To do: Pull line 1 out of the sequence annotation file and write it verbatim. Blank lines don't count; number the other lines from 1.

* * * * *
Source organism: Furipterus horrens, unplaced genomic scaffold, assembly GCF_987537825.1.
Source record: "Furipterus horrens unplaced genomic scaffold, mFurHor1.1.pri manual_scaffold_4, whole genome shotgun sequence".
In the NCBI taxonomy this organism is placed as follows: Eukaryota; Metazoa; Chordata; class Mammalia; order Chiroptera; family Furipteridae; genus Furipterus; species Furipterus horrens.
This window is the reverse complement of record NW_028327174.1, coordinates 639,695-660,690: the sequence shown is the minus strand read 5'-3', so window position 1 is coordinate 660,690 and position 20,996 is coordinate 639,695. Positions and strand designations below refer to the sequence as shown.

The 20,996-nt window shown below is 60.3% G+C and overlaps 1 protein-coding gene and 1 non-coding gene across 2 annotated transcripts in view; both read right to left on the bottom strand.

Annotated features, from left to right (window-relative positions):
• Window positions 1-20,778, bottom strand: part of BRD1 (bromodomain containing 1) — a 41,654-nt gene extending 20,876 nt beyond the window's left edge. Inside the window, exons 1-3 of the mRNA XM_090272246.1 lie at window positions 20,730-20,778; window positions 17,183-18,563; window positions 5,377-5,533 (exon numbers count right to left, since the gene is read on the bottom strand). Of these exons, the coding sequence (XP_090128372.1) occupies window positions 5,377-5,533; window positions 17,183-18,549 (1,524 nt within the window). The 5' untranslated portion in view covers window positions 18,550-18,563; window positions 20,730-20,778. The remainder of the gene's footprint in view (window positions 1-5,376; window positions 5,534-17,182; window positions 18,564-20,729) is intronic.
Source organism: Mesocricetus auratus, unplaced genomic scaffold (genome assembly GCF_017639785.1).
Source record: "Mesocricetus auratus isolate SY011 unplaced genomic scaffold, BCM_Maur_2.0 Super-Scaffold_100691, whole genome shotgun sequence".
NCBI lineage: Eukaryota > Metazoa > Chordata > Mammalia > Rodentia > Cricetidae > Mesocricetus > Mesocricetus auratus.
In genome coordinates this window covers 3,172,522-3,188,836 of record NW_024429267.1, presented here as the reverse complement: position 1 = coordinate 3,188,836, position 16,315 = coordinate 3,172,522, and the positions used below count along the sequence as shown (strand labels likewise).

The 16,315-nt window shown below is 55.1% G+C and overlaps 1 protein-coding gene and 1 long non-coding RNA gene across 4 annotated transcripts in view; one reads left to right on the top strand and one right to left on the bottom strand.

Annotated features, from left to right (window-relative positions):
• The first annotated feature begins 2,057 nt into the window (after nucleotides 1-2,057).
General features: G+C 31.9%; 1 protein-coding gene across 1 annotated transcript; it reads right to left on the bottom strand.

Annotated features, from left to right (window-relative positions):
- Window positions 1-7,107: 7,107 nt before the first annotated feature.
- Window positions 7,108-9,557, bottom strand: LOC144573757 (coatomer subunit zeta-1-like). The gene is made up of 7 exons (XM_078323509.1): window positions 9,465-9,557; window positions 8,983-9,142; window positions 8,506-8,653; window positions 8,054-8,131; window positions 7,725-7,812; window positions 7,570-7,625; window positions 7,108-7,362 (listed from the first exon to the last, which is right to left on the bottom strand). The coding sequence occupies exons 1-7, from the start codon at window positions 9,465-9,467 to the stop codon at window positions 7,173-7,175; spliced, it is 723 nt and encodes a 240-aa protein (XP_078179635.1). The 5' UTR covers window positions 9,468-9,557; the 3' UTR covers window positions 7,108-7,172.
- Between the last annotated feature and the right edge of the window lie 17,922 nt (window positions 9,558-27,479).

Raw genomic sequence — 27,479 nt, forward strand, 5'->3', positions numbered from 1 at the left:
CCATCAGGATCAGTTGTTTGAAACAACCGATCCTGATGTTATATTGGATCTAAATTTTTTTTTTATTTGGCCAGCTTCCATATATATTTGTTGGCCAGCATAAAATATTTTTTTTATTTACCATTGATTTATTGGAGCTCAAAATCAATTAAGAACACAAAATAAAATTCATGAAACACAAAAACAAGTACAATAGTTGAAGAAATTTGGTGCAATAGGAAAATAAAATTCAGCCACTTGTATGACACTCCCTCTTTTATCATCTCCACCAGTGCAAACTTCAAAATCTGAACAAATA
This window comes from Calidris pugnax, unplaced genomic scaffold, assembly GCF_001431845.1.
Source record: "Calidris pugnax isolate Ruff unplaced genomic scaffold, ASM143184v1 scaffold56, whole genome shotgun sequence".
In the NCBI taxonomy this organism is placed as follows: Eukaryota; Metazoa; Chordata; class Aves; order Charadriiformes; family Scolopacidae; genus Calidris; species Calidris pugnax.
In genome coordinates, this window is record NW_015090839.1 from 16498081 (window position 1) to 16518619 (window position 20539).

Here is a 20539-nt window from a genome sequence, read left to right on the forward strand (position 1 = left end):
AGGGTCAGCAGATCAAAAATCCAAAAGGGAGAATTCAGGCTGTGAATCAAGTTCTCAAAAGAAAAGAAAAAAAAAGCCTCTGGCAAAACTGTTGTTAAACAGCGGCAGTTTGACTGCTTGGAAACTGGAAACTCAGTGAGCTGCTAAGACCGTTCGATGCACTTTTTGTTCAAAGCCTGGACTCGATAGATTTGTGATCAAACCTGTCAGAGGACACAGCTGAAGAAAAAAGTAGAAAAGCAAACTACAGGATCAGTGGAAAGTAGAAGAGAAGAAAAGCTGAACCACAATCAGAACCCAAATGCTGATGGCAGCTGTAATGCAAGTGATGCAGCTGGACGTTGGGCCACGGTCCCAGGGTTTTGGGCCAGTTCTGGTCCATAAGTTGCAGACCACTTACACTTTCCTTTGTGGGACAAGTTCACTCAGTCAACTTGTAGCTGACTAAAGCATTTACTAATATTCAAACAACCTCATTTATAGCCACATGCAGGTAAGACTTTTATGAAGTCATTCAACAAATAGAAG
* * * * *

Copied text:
Source organism: Furipterus horrens, unplaced genomic scaffold, assembly GCF_987537825.1.